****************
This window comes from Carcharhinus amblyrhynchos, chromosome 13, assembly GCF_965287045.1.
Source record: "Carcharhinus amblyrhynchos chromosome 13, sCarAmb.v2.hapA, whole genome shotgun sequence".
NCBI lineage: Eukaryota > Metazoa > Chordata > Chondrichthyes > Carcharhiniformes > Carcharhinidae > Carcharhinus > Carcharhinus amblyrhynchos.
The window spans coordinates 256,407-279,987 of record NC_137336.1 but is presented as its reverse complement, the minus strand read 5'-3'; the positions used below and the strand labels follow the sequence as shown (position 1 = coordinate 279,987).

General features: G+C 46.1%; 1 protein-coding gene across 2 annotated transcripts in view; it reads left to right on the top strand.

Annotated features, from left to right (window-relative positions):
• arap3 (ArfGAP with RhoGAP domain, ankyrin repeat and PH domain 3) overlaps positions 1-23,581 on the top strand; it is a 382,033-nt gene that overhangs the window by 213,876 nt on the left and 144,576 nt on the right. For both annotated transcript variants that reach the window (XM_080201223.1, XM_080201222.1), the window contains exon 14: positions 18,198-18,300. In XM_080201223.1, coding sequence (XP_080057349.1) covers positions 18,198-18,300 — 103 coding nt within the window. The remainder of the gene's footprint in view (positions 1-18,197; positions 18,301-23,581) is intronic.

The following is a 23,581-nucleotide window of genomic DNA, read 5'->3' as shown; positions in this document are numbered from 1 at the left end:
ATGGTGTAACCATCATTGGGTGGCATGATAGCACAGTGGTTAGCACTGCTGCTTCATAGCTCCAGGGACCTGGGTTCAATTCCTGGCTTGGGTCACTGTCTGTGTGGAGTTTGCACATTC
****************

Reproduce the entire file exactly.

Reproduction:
This window comes from Carcharhinus amblyrhynchos, chromosome 13, assembly GCF_965287045.1.
Source record: "Carcharhinus amblyrhynchos chromosome 13, sCarAmb.v2.hapA, whole genome shotgun sequence".
NCBI lineage: Eukaryota > Metazoa > Chordata > Chondrichthyes > Carcharhiniformes > Carcharhinidae > Carcharhinus > Carcharhinus amblyrhynchos.
The window spans coordinates 256,407-279,987 of record NC_137336.1 but is presented as its reverse complement, the minus strand read 5'-3'; the positions used below and the strand labels follow the sequence as shown (position 1 = coordinate 279,987).

General features: G+C 46.1%; 1 protein-coding gene across 2 annotated transcripts in view; it reads left to right on the top strand.

Annotated features, from left to right (window-relative positions):
• arap3 (ArfGAP with RhoGAP domain, ankyrin repeat and PH domain 3) overlaps positions 1-23,581 on the top strand; it is a 382,033-nt gene that overhangs the window by 213,876 nt on the left and 144,576 nt on the right. For both annotated transcript variants that reach the window (XM_080201223.1, XM_080201222.1), the window contains exon 14: positions 18,198-18,300. In XM_080201223.1, coding sequence (XP_080057349.1) covers positions 18,198-18,300 — 103 coding nt within the window. The remainder of the gene's footprint in view (positions 1-18,197; positions 18,301-23,581) is intronic.

The following is a 23,581-nucleotide window of genomic DNA, read 5'->3' as shown; positions in this document are numbered from 1 at the left end:
ATGGTGTAACCATCATTGGGTGGCATGATAGCACAGTGGTTAGCACTGCTGCTTCATAGCTCCAGGGACCTGGGTTCAATTCCTGGCTTGGGTCACTGTCTGTGTGGAGTTTGCACATTC